Every such corporation, its officers and.
agents shall produce its books and all
papers In its or their possession relat
ing to its business or affairs for the
inspection and examination of such ex
aminers whenever required." The law
als6 provides for a hearing to the cor
poration on the examiners' report be
fore filing such roport.
The announcement of an investiga
tion was preceded by a statement that
the hearing before the Superintendent
of Insurance on the application of the
Crhnmlns' policyholders committee,
which has been set for tomorrow, has
been postponed.
(Continued from First Page.)
on the isthmus, with the special view to its
utilization in canal construction work.
4. He shall reside on the Isthmus and devote
his entire time to the service, except when
granted leave of absence by the Secretary of
All officers and employes shall be appointed
and their salaries shall be fixed by the head
of the department In which they are engaged.
Their appointment and salary shall be sub
ject to the approval cither of the Commission
or. If the Commission Is not in session, of the
executive committee. The employment of lu.
borers where the contract of employment I
made In the United States, or outside of the
isthmus, shall be negotiated and concluded by
the chairman of the Commission, subject to
'the approval of tlie executive committee.
Where the employment of laborers Is effected
on the Isthmus, It shall be conducted under
the supervision of the Chief Engineer, subject
to the approval of the executive committee.
Letting of Supply Contracts.
Contracts for the purchase of. supplies or for
construction involving an estimated expendi
ture exceeding 10.000 shall only be made after
due public advertisement In newspapers of gen
eral circulation, and shall be awarded to the
lowest responsible bidder, except In case of
emergency, when, with the approval of the
Secretary of War. advertising may be dis
pensed with. In the making of contracts for
supplies or construction Involving an esti
mated expenditure of more than $1000 and less
than $10,000, competitive bids should be sc
oured by invitation or advertisement when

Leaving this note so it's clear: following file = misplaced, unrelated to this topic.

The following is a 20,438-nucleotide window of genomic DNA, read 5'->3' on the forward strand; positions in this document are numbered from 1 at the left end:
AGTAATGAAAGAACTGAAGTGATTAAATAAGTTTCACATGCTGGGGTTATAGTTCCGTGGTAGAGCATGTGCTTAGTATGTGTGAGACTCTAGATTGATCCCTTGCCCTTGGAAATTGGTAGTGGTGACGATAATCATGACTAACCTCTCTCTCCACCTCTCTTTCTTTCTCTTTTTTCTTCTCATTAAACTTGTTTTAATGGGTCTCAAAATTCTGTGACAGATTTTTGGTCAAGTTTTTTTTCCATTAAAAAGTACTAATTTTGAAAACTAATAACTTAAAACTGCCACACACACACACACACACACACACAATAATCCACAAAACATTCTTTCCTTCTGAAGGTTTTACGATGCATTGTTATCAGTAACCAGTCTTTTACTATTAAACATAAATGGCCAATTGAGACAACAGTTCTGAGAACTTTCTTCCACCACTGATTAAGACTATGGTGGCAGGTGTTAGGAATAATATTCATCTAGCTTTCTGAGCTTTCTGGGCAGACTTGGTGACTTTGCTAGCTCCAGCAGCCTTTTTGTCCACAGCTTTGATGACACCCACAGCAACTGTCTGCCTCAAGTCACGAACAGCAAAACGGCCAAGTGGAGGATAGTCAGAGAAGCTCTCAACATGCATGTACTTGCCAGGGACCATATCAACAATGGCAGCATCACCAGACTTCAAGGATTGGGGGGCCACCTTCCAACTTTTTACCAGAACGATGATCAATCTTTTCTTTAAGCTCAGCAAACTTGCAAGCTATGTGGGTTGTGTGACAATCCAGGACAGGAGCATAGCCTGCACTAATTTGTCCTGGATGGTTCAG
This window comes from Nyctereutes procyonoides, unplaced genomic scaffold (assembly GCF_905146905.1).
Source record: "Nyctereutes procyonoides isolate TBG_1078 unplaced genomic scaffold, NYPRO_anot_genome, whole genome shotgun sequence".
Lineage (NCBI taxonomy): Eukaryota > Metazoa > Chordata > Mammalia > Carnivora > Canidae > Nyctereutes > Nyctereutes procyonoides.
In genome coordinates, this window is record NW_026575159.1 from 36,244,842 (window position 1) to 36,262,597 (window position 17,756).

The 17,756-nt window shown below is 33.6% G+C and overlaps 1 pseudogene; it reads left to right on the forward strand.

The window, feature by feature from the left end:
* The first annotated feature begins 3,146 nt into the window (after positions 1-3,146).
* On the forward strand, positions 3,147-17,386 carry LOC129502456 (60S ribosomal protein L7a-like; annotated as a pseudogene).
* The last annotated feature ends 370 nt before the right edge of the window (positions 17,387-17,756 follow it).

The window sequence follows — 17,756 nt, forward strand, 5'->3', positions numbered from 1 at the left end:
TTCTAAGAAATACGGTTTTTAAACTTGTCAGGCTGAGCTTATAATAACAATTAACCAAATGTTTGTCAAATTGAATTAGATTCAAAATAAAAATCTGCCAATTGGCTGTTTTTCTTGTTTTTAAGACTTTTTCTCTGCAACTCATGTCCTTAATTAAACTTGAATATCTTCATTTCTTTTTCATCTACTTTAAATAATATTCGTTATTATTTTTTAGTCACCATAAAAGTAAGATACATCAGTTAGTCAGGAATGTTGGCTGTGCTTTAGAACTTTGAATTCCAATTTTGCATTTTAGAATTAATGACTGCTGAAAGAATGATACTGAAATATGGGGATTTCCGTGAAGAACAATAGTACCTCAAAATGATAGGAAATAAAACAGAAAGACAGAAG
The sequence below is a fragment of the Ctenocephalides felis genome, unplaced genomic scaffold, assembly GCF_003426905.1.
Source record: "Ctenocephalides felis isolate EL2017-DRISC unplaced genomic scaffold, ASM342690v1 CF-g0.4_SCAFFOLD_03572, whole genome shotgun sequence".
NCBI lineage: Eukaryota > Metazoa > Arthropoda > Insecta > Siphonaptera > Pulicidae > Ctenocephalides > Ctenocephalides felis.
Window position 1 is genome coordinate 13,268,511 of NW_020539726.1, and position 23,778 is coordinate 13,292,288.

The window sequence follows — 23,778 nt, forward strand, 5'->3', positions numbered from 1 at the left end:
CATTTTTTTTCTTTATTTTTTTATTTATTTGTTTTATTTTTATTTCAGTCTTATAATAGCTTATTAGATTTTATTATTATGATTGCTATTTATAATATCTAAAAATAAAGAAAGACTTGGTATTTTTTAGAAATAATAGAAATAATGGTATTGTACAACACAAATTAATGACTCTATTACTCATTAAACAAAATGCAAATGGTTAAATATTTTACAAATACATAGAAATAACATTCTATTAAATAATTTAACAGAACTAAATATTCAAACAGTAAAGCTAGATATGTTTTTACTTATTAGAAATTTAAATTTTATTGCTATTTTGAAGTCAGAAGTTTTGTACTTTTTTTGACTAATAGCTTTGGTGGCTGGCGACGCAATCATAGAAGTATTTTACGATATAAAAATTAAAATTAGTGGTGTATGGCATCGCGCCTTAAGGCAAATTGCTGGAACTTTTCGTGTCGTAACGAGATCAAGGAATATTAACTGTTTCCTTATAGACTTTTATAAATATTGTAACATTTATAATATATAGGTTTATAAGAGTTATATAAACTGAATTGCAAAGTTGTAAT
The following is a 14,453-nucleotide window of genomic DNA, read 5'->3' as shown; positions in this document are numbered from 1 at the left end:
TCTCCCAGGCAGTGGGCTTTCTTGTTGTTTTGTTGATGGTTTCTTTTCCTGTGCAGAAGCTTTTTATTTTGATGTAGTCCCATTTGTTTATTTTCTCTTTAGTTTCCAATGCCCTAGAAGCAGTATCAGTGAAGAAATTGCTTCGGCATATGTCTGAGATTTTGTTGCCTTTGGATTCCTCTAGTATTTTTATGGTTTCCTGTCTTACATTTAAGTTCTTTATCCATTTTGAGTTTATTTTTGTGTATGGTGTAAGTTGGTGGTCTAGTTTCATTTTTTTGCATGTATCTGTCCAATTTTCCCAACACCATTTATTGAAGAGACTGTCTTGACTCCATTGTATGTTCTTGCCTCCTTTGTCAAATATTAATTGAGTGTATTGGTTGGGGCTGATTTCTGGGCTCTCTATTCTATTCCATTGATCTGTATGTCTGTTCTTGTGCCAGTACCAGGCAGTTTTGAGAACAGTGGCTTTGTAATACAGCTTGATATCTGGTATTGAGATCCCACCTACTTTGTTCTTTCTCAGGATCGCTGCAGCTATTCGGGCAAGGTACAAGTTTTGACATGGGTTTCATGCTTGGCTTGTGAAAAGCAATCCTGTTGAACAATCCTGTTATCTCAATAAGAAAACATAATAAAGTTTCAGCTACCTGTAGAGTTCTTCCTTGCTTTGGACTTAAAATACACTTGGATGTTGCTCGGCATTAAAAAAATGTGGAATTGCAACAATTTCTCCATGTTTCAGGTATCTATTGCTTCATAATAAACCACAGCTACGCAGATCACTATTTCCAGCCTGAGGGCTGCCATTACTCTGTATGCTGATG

ever practicable.
As soon as practicable after the date of this
order the Isthmian Canal Commission, as here
after constituted, shall hold a session In the
City of Washington for th general purposes
of preparing t1w number and character of of
ficers and employes to serve In the Clly of
Washington In the work of the Commission.
The Commission Is especially charged with the
duty of maintaining a complete system of ac
count on the lMhmus, which shall be dupli
cated In Washington, so that there may be
always In Washington the proper means of In
forming the President, the Secretary of War
and Congress of the amount of work done,
the cost of the same, the amount of money
available, the amount of money expended and
the general financial condition of th Enter
prise. Board of Consulting .Engineer.
There will hereafter bo appointed by the
President nine civil engineers ot the highest
standing, having experience- in work of canal
construction and hydraulics, to constitute a
board of consulting engineers, to whloh will
be submitted by the Isthmian Canal Commis
sion for is consideration and advice the im
portant engineering questions arising In the
selection of the best plan for the construction
of the canal. The recommendations of the
board of consulting engineers shall be consid
ered by the Isthmian Canal Commission, and,
with the recommends-tlons of the Commission,
shall finally be submitted through the Secre